Bees love cannabis just like us, and the fact that a recent study has discovered that taller hemp plants attract a more significant number of bees reinforces the verity. In December 2019, researchers from Cornell University affirmed that humans are not the only ones who find hemp useful; bees, too, have now been added to the plant’s list of fans. However, this is not the first study that has confirmed this fascination of bee towards cannabis because a study published in 2018, by the students at Colorado State University delved into the same findings.
In the investigation, it was revealed that bees are attracted to cannabis primarily because of the plant’s abundant reserve of pollen. If science indeed explains the bees’ attraction towards hemp plants, then we can hopefully look forward to the scientists delineating ways to refurbish the insect’s deteriorating population and floral population.
As per the study, if the area covered by the hemp plant is higher, the chances of the bees being drawn towards the swarm will also automatically multiply. Furthermore, as we have already mentioned in the preceding section, the taller hemp plants magnetize 17 times more bees as compared to their shorter versions.
Over time, more and more bees start frequenting the cannabis plants, a mechanism that can be equated with the “word-of-mouth” technique amongst us humans. The researchers also noticed that because hemp is constituted as a major cash crop that can be capitalized on in several ways, it is capable of sustaining at least 16 distinct species of bees in the northeastern part of the United States.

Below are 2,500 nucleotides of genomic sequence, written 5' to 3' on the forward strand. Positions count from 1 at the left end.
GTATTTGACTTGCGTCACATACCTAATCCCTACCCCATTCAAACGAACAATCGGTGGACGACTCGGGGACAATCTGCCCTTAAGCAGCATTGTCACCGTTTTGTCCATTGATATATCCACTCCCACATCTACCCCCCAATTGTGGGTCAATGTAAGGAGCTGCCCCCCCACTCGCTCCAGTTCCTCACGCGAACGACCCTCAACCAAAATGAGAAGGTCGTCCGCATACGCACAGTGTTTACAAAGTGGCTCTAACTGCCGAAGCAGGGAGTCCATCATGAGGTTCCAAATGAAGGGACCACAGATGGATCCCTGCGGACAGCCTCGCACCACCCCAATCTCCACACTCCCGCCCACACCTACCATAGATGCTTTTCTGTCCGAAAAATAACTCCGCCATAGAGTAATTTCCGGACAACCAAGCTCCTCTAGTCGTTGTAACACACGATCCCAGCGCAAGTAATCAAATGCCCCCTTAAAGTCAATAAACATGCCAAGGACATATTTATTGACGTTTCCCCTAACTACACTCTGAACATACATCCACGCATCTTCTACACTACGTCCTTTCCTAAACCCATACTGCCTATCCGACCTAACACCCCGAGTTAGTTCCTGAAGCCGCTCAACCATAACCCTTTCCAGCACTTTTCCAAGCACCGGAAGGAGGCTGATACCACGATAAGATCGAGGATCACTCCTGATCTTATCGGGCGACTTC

Now, you might find these facts about bees and their enthrallment towards the hemp plants oddly unsettling because neither does cannabis produce sweet nectar nor does the hemp flower exhibit a wide array of beautiful colors. Essentially, it is the male flowers of the hemp that work wonders; they are the ones that produce pollen to attract 16 subspecies of bees but the real reasons still being under a lot of conjecture. In contrast to this, the female flowers that produce the “weed” that humans smoke are principally ignored by the bees because they are not even actual flowers.
The findings are significant not because they have brought something new and exciting to the table, because if utilized sensibly, they can have a substantial impact on the suffering population of the bees that the United States has been working to retrieve for so long. The researchers affirmed that this amalgamation of bees and hemp doesn’t mean that we should be doubtful about the cannabinoid-rich pollen finding a way into our diets through honey with tetrahydrocannabinol (THC).
Since ancient times, humans have been occupied with the recreational and medicinal use of marijuana. However, with the exposure of this new evidence, we can expect the cannabis plant to enhance the prospects of agriculture and nature in ways that we were not aware of before.